About a month ago, both Syrian government and opposition forces agreed to help enforce a UN resolution to allow humanitarian aid to reach the Syrian population, previously unreachable because of escalating violence between the government and opposing forces. Some sources report as many as 9.3 million people are in need of humanitarian aid, including more than 4.3 million children. UN Secretary General Ban Ki-Moon said the UN World Food Programme and its partners were able to give food to around 3.7 million people last month, which falls far short of what’s needed to cope with the inevitably increasing number of people in need. With an estimated 140,000 people dead since the conflict began in 2011 and signs of a rapidly deteriorating health system unable to meet the growing needs of victims, one would expect more coverage of a crisis that has unfolded on such a large scale.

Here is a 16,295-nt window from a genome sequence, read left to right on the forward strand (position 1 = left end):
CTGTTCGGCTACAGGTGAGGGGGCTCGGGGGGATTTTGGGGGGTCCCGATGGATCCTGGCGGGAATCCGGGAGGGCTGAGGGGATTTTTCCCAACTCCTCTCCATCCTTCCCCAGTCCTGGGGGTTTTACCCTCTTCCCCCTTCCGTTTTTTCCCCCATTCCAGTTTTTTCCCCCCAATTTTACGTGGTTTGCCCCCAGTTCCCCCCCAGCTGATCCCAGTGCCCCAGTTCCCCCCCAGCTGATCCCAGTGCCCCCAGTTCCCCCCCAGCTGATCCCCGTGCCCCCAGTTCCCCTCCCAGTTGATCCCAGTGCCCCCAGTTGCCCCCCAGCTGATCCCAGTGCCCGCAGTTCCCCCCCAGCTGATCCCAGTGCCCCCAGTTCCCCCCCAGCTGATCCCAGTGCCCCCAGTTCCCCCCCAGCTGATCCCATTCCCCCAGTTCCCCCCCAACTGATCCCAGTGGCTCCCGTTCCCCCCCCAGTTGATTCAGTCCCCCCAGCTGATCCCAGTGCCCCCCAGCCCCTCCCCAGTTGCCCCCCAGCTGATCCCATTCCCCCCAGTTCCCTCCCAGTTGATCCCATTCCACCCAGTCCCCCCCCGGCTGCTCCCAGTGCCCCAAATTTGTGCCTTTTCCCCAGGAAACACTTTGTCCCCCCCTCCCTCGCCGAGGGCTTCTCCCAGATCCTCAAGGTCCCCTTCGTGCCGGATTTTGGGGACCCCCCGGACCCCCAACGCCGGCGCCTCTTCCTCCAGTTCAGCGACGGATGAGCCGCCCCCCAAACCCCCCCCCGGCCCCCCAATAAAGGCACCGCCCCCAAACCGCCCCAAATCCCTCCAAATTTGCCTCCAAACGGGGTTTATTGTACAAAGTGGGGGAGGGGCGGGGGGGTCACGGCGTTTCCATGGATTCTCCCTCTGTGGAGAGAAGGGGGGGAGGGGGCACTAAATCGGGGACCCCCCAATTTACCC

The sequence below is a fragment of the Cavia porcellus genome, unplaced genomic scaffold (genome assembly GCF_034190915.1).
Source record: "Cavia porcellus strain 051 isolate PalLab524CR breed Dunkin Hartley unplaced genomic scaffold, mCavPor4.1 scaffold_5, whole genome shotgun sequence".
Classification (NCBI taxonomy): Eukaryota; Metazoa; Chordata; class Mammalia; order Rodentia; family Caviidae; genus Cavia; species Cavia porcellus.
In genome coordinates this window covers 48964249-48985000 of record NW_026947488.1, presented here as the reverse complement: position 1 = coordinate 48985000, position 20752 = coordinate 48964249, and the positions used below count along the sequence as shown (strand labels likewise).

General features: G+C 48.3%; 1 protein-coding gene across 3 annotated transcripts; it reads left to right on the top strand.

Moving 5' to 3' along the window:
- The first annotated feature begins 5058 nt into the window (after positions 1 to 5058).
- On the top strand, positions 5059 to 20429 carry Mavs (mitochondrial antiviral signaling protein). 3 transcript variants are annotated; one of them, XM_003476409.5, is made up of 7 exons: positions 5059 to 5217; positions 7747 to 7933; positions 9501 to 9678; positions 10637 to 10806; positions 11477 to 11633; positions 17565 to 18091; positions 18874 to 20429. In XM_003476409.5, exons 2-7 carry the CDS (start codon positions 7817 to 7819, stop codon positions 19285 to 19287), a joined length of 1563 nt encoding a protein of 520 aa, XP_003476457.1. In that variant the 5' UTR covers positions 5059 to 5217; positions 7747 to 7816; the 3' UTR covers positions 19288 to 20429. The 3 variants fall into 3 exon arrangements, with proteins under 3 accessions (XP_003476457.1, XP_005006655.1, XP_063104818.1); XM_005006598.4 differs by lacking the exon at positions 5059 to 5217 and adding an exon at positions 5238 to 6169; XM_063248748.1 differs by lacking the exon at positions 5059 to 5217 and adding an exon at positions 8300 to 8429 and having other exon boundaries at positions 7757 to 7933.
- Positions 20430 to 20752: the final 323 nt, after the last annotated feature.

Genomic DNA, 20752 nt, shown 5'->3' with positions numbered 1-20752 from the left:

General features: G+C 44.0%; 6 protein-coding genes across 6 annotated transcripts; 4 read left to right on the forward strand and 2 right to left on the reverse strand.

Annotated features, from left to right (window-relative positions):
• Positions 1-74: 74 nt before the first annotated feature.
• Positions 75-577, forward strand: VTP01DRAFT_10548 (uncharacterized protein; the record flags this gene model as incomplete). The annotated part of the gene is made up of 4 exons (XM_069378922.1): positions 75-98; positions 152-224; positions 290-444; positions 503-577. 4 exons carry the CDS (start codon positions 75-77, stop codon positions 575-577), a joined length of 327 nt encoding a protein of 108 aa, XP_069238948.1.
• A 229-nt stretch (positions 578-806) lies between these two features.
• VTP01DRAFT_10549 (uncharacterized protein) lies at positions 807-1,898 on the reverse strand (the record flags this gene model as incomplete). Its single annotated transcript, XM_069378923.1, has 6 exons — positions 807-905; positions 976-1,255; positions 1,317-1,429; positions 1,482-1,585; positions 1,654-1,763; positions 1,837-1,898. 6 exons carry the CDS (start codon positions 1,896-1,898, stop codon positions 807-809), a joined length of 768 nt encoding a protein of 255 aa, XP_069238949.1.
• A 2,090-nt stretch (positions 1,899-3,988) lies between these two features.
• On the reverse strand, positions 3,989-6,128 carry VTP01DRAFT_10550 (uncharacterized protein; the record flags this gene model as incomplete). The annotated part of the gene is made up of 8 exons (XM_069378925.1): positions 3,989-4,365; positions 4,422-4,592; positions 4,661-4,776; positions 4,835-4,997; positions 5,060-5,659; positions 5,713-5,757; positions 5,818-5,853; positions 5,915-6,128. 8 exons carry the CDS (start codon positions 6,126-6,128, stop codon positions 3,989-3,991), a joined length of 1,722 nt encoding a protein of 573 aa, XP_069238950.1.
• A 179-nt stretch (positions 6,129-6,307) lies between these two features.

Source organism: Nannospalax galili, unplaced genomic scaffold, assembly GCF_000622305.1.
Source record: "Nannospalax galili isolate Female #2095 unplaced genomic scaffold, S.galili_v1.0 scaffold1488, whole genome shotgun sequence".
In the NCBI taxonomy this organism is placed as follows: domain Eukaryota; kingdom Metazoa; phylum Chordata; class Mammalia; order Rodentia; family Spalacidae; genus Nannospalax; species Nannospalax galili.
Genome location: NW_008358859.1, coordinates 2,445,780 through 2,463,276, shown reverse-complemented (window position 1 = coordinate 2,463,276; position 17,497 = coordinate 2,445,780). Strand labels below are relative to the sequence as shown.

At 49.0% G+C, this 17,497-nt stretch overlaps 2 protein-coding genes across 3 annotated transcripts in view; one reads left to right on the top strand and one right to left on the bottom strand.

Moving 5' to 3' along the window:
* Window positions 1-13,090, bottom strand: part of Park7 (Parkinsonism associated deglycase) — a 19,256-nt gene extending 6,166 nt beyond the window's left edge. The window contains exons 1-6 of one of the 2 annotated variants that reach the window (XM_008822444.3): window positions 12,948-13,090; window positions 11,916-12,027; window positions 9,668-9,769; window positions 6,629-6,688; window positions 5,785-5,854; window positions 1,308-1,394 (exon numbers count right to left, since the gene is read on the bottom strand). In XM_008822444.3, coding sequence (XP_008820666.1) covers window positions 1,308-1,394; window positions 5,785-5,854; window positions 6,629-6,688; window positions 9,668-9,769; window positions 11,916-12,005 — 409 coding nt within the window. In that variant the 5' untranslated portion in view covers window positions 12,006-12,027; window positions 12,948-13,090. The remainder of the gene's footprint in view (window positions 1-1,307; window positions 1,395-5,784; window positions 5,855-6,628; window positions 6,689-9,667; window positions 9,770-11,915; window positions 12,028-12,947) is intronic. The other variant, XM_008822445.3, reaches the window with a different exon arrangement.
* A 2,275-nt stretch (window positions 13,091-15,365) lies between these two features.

After Western powers decided against military intervention, coverage seems to have significantly lessened in most major news media outlets, save for Al Jazeera. With the exception of a Save the Children video that went viral a few weeks ago, regular coverage of the “indiscriminate violence,” in Ban Ki-Moon’s words, and more recent reports of serious human rights violations facing Syrian civilians everyday are not as easy to find. With no end to the conflict in sight and Secretary General Ban stating that there has been little improvement in the ability to deliver humanitarian aid since the resolution was implemented, could increased media pressure make a difference? Documentation of ongoing humanitarian crises shouldn’t weaken, especially among mainstream media outlets who have the power and the viewership to raise awareness and accountability when it matters most.